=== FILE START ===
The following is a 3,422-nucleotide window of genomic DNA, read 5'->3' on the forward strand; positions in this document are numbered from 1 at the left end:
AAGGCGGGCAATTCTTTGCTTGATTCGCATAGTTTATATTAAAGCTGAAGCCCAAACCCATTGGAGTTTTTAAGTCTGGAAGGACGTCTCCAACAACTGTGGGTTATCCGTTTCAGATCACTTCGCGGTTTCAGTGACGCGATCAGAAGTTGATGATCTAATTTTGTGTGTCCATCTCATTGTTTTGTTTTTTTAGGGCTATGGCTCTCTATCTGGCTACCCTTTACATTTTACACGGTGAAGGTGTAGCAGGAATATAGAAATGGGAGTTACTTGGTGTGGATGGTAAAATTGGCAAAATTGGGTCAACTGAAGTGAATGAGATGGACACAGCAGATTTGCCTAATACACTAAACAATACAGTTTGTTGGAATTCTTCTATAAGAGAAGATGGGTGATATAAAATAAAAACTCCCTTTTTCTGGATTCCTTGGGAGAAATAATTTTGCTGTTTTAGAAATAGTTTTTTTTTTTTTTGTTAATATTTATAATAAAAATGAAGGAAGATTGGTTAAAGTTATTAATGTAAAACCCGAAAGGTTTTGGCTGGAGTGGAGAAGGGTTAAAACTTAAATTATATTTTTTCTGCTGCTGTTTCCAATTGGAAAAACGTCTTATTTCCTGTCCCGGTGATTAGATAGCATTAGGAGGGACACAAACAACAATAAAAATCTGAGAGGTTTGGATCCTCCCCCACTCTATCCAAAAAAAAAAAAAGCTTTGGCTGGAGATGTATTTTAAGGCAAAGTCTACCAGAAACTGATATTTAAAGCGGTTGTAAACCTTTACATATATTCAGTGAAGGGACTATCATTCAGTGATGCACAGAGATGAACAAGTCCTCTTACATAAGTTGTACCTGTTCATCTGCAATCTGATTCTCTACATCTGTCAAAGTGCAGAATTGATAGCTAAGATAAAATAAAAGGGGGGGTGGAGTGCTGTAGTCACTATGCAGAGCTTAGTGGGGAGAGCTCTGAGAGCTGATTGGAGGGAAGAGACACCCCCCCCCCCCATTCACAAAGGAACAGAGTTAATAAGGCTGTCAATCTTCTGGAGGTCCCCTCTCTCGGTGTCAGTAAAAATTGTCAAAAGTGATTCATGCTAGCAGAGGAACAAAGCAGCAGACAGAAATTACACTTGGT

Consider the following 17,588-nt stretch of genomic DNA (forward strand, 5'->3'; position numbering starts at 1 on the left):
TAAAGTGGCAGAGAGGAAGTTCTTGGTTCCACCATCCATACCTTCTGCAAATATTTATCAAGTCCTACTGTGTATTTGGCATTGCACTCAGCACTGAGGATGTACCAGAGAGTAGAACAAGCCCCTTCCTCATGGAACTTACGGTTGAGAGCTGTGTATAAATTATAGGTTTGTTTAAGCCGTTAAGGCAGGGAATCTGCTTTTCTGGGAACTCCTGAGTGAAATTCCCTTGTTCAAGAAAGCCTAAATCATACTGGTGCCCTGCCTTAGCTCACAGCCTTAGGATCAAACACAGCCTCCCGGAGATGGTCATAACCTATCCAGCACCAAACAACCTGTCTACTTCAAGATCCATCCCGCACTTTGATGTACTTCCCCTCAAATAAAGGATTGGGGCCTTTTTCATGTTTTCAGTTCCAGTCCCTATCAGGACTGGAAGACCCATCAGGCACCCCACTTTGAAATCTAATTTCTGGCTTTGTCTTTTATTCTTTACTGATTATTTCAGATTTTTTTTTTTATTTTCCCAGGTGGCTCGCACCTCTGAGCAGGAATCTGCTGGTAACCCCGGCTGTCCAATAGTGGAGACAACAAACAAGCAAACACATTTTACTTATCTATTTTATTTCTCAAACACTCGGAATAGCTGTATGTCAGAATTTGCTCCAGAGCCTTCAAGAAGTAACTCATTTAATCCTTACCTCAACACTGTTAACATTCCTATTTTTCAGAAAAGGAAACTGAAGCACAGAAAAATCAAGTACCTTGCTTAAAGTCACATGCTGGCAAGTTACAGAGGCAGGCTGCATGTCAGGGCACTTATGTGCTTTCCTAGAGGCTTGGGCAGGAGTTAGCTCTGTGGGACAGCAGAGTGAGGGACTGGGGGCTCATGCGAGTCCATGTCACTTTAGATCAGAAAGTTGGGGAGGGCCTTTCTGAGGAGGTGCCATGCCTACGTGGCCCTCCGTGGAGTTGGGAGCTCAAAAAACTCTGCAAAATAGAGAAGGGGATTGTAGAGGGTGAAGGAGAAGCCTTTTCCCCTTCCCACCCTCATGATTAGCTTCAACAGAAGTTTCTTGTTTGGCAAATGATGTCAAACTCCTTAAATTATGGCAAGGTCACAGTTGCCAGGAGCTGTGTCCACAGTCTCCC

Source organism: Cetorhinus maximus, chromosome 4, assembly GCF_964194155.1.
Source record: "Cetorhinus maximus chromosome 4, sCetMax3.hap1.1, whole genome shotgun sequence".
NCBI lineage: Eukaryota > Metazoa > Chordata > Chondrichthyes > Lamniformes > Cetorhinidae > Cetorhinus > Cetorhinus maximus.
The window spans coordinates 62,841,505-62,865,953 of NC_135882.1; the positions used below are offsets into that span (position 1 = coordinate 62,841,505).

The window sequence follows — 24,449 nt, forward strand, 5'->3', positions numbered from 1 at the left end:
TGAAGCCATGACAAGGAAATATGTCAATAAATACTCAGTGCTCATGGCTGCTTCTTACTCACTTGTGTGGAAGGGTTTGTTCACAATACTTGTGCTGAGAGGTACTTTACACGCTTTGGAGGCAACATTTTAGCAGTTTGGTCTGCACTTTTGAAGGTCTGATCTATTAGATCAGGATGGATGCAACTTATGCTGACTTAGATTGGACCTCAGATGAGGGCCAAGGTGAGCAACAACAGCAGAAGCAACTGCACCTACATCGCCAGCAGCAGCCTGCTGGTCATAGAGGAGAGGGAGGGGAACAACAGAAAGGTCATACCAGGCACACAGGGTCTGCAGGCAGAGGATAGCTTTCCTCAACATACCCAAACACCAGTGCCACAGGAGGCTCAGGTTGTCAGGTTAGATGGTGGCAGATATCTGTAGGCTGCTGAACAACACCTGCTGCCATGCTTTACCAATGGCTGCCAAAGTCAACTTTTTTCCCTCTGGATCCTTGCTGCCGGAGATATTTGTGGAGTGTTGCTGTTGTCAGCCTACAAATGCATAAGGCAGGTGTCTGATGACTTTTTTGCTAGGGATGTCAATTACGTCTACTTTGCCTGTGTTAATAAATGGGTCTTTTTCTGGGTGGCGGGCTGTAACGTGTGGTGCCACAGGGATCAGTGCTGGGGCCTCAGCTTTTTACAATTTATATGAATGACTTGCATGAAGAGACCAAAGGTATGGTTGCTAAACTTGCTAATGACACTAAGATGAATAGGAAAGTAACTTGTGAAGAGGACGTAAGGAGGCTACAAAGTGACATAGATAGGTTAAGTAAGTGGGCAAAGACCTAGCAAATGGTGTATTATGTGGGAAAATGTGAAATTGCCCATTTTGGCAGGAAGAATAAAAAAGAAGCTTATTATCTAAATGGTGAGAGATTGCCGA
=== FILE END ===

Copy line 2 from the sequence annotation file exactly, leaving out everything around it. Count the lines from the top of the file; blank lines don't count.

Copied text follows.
AAGGCGGGCAATTCTTTGCTTGATTCGCATAGTTTATATTAAAGCTGAAGCCCAAACCCATTGGAGTTTTTAAGTCTGGAAGGACGTCTCCAACAACTGTGGGTTATCCGTTTCAGATCACTTCGCGGTTTCAGTGACGCGATCAGAAGTTGATGATCTAATTTTGTGTGTCCATCTCATTGTTTTGTTTTTTTAGGGCTATGGCTCTCTATCTGGCTACCCTTTACATTTTACACGGTGAAGGTGTAGCAGGAATATAGAAATGGGAGTTACTTGGTGTGGATGGTAAAATTGGCAAAATTGGGTCAACTGAAGTGAATGAGATGGACACAGCAGATTTGCCTAATACACTAAACAATACAGTTTGTTGGAATTCTTCTATAAGAGAAGATGGGTGATATAAAATAAAAACTCCCTTTTTCTGGATTCCTTGGGAGAAATAATTTTGCTGTTTTAGAAATAGTTTTTTTTTTTTTTGTTAATATTTATAATAAAAATGAAGGAAGATTGGTTAAAGTTATTAATGTAAAACCCGAAAGGTTTTGGCTGGAGTGGAGAAGGGTTAAAACTTAAATTATATTTTTTCTGCTGCTGTTTCCAATTGGAAAAACGTCTTATTTCCTGTCCCGGTGATTAGATAGCATTAGGAGGGACACAAACAACAATAAAAATCTGAGAGGTTTGGATCCTCCCCCACTCTATCCAAAAAAAAAAAAAGCTTTGGCTGGAGATGTATTTTAAGGCAAAGTCTACCAGAAACTGATATTTAAAGCGGTTGTAAACCTTTACATATATTCAGTGAAGGGACTATCATTCAGTGATGCACAGAGATGAACAAGTCCTCTTACATAAGTTGTACCTGTTCATCTGCAATCTGATTCTCTACATCTGTCAAAGTGCAGAATTGATAGCTAAGATAAAATAAAAGGGGGGGTGGAGTGCTGTAGTCACTATGCAGAGCTTAGTGGGGAGAGCTCTGAGAGCTGATTGGAGGGAAGAGACACCCCCCCCCCCCATTCACAAAGGAACAGAGTTAATAAGGCTGTCAATCTTCTGGAGGTCCCCTCTCTCGGTGTCAGTAAAAATTGTCAAAAGTGATTCATGCTAGCAGAGGAACAAAGCAGCAGACAGAAATTACACTTGGT